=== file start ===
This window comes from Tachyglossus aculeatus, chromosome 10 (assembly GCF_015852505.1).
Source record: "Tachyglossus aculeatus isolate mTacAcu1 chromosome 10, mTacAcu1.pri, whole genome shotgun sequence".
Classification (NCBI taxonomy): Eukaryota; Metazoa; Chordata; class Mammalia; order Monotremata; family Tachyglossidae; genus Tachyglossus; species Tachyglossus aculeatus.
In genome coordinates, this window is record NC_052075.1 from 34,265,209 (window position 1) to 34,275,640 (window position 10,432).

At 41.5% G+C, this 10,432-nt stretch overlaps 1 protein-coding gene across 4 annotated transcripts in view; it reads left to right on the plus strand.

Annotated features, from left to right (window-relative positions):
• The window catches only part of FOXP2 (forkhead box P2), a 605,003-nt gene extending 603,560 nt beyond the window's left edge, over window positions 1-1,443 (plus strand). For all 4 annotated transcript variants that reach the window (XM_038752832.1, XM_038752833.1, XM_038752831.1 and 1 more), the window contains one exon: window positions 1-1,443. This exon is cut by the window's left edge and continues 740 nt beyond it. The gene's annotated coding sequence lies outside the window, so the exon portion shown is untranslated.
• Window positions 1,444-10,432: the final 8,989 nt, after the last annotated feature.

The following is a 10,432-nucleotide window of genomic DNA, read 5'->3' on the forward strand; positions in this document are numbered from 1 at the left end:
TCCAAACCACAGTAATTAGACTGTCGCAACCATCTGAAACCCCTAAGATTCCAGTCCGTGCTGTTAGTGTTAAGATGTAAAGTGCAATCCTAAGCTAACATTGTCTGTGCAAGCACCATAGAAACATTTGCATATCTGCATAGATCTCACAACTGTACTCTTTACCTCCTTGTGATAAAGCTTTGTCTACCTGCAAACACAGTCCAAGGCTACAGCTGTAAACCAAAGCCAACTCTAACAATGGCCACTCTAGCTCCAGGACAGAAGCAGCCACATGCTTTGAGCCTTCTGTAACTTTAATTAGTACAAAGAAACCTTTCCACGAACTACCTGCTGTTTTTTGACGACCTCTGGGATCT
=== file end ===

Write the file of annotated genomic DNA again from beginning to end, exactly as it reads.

This window comes from Tachyglossus aculeatus, chromosome 10 (assembly GCF_015852505.1).
Source record: "Tachyglossus aculeatus isolate mTacAcu1 chromosome 10, mTacAcu1.pri, whole genome shotgun sequence".
Classification (NCBI taxonomy): Eukaryota; Metazoa; Chordata; class Mammalia; order Monotremata; family Tachyglossidae; genus Tachyglossus; species Tachyglossus aculeatus.
In genome coordinates, this window is record NC_052075.1 from 34,265,209 (window position 1) to 34,275,640 (window position 10,432).

At 41.5% G+C, this 10,432-nt stretch overlaps 1 protein-coding gene across 4 annotated transcripts in view; it reads left to right on the plus strand.

Annotated features, from left to right (window-relative positions):
• The window catches only part of FOXP2 (forkhead box P2), a 605,003-nt gene extending 603,560 nt beyond the window's left edge, over window positions 1-1,443 (plus strand). For all 4 annotated transcript variants that reach the window (XM_038752832.1, XM_038752833.1, XM_038752831.1 and 1 more), the window contains one exon: window positions 1-1,443. This exon is cut by the window's left edge and continues 740 nt beyond it. The gene's annotated coding sequence lies outside the window, so the exon portion shown is untranslated.
• Window positions 1,444-10,432: the final 8,989 nt, after the last annotated feature.

The following is a 10,432-nucleotide window of genomic DNA, read 5'->3' on the forward strand; positions in this document are numbered from 1 at the left end:
TCCAAACCACAGTAATTAGACTGTCGCAACCATCTGAAACCCCTAAGATTCCAGTCCGTGCTGTTAGTGTTAAGATGTAAAGTGCAATCCTAAGCTAACATTGTCTGTGCAAGCACCATAGAAACATTTGCATATCTGCATAGATCTCACAACTGTACTCTTTACCTCCTTGTGATAAAGCTTTGTCTACCTGCAAACACAGTCCAAGGCTACAGCTGTAAACCAAAGCCAACTCTAACAATGGCCACTCTAGCTCCAGGACAGAAGCAGCCACATGCTTTGAGCCTTCTGTAACTTTAATTAGTACAAAGAAACCTTTCCACGAACTACCTGCTGTTTTTTGACGACCTCTGGGATCT